2.) Meals

Meals for clients and employees, such as entertainment, used to be deductible on business taxes. Now, only 50% is deductible and even that is only allowable in specific cases. There are still a few exceptions, such as company picnics or break room snacks, where you can deduct the entire cost.


3.) Commuting

No matter what form of transportation you use to get back and forth to work or how lengthy or difficult it is to get to your business and home again, you are not permitted to write off the costs of commuting.


4.) Work Clothing

In the past, purchases of business appropriate attire were deductible. Now, only clothing not suitable for any possible street use, such as company specific uniforms, hardhats, etc., can be deducted.


5.) Gifts

The deduction for giving gifts to business associates, vendors, customers, etc. is now capped at $25.00 per gift/person, even if it makes good business sense, in certain situations, to give a more expensive gift.


6.) Medicare Taxes

If your income is high enough, you cannot deduct the 0.9% additional Medicare tax paid on net earnings from self-employment or employee wages and the 3.8% net investment income tax paid on income from any business investments.


7.) Club Dues

Participating in a golf or tennis club, social club, or fitness center may be a great way for you to meet and network with possible clients and customers. However, the dues you pay to be a member aren’t deductible.


8.) Exploratory Costs

A lot of people spend money researching business opportunities before starting their new company. This money is no longer tax-deductible. Though, once you start the business, those exploratory expenses can be treated as start-up costs and then can be deducted in the first year of business.


9.) Property Purchases

Legal fees paid to assist with property purchases cannot be deducted on their own. Instead, these fees are added to the cost basis of the property. A portion of the fees can potentially be recovered through depreciation.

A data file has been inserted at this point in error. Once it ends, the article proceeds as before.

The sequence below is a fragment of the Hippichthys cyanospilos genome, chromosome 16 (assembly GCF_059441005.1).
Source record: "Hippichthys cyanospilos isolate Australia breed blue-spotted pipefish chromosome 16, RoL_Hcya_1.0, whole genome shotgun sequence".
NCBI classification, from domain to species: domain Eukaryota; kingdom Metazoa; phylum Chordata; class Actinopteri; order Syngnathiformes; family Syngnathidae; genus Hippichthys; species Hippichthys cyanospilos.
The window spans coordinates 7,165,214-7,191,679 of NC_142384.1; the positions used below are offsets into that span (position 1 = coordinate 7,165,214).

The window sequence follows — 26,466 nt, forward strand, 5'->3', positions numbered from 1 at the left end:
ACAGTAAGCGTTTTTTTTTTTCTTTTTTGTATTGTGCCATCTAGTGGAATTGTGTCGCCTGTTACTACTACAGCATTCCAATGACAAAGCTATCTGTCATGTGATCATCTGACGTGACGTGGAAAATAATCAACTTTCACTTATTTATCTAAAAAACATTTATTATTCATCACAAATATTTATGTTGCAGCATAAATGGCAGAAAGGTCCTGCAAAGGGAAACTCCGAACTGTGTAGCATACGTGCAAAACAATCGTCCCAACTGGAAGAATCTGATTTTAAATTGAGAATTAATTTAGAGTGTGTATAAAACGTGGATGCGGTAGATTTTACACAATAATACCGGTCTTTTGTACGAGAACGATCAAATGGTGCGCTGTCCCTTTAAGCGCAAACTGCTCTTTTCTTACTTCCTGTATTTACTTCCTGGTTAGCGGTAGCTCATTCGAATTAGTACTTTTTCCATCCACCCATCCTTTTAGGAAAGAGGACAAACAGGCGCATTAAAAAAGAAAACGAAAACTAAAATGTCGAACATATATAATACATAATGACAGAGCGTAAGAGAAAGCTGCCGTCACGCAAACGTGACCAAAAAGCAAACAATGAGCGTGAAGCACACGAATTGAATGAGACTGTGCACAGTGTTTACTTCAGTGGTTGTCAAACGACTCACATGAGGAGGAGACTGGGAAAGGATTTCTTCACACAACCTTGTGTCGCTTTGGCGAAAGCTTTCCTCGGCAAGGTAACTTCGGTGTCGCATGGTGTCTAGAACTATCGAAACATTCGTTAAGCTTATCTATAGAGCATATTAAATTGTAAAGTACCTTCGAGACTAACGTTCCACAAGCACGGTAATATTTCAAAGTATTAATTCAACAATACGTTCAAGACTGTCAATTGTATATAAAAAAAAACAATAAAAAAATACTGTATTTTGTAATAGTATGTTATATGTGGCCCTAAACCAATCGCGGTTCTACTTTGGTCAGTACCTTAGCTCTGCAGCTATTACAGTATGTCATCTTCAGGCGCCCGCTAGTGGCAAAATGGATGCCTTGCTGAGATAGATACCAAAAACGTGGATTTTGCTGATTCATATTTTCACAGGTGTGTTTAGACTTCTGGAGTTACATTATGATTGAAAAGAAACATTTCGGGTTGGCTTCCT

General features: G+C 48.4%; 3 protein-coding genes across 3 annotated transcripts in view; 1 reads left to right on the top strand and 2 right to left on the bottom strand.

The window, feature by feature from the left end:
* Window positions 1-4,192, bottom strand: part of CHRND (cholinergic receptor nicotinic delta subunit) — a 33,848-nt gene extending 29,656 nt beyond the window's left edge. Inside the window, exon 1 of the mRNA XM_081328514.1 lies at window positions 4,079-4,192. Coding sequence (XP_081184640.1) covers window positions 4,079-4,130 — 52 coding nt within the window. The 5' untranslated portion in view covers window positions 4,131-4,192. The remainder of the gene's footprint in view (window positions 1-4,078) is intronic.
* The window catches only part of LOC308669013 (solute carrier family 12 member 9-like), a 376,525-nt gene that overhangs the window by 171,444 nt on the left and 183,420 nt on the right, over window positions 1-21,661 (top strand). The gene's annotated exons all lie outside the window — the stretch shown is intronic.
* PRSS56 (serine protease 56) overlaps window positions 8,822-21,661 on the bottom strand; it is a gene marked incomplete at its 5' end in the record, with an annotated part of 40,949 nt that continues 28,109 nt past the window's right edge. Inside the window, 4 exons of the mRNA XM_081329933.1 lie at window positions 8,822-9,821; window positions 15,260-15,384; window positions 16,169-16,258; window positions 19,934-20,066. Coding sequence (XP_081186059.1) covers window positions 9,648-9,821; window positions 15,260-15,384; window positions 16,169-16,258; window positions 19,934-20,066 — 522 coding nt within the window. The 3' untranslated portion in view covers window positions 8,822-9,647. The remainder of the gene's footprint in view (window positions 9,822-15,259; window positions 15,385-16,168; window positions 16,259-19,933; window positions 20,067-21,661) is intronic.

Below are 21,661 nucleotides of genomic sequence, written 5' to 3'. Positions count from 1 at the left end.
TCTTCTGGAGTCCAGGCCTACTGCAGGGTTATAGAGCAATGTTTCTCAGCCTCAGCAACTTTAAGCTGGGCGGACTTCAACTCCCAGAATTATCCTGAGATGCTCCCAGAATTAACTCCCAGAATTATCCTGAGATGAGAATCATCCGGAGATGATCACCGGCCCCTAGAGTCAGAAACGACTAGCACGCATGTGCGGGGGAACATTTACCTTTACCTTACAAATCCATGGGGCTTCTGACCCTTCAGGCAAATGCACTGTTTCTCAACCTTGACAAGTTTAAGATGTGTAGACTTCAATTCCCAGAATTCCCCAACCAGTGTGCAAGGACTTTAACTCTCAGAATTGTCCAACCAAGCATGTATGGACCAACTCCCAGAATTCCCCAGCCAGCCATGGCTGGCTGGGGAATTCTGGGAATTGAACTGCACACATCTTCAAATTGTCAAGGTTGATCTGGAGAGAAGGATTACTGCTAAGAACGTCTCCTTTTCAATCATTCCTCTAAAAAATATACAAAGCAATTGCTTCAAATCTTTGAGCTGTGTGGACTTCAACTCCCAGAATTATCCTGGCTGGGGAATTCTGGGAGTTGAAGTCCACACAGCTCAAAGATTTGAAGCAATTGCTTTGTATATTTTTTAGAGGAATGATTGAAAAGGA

10.) Fines and Penalties

Generally, government-imposed fines and penalties are nondeductible, regardless of the amount or reason for the fine.


11.) Excess Business Losses

Excess business losses for non-corporate taxpayers are treated as a net operating loss carryover and cannot be deducted.


12.) Interest on Tax Underpayments

Sole proprietors and owners of pass-through entities (non-corporate taxpayers) that pay interest on tax underpayments cannot deduct them. The interest is viewed as personal interest even if it relates to business income.


13.) Interest Expense Payments

If your annual gross receipts for the three prior years exceeds $25 million dollars, you cannot deduct any of your interest expenses on borrowing.


14.) Certain Employee Expenses

Reimbursements for employees’ commuting costs or moving expenses are not deductible.


15.) Net Operating Loss Carrybacks

Only farmers can deduct carrybacks. All other business entities are only allowed carryforwards and they can only be used to offset 80% of the taxable income.


All these tax law changes can affect your bottom line. Working with a CPA or a good tax or accounting service can help you better adapt to these changes and offset some of their potential impact. Always consult with professionals if you have questions or need guidance with any federal, state, or local law changes and tax issues.